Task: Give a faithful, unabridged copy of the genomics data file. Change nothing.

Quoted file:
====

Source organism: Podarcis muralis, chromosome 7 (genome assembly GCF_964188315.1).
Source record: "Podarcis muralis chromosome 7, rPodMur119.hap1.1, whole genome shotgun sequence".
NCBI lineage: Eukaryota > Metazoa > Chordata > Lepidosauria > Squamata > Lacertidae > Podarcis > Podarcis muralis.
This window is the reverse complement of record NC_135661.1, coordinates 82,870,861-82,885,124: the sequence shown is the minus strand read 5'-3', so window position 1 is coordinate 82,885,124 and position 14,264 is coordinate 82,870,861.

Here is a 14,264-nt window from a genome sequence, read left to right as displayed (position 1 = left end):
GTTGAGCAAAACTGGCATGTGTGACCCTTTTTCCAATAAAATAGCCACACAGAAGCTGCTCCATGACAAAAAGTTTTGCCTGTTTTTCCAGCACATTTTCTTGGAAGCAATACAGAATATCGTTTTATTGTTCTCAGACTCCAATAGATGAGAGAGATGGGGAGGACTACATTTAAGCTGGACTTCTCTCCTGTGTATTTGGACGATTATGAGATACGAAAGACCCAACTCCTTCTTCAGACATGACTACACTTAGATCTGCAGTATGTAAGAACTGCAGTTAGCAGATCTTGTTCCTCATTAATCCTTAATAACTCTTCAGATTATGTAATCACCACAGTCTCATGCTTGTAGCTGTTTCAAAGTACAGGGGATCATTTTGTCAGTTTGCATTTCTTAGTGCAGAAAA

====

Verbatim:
Source organism: Podarcis muralis, chromosome 7 (genome assembly GCF_964188315.1).
Source record: "Podarcis muralis chromosome 7, rPodMur119.hap1.1, whole genome shotgun sequence".
NCBI lineage: Eukaryota > Metazoa > Chordata > Lepidosauria > Squamata > Lacertidae > Podarcis > Podarcis muralis.
This window is the reverse complement of record NC_135661.1, coordinates 82,870,861-82,885,124: the sequence shown is the minus strand read 5'-3', so window position 1 is coordinate 82,885,124 and position 14,264 is coordinate 82,870,861.

Here is a 14,264-nt window from a genome sequence, read left to right as displayed (position 1 = left end):
GTTGAGCAAAACTGGCATGTGTGACCCTTTTTCCAATAAAATAGCCACACAGAAGCTGCTCCATGACAAAAAGTTTTGCCTGTTTTTCCAGCACATTTTCTTGGAAGCAATACAGAATATCGTTTTATTGTTCTCAGACTCCAATAGATGAGAGAGATGGGGAGGACTACATTTAAGCTGGACTTCTCTCCTGTGTATTTGGACGATTATGAGATACGAAAGACCCAACTCCTTCTTCAGACATGACTACACTTAGATCTGCAGTATGTAAGAACTGCAGTTAGCAGATCTTGTTCCTCATTAATCCTTAATAACTCTTCAGATTATGTAATCACCACAGTCTCATGCTTGTAGCTGTTTCAAAGTACAGGGGATCATTTTGTCAGTTTGCATTTCTTAGTGCAGAAAA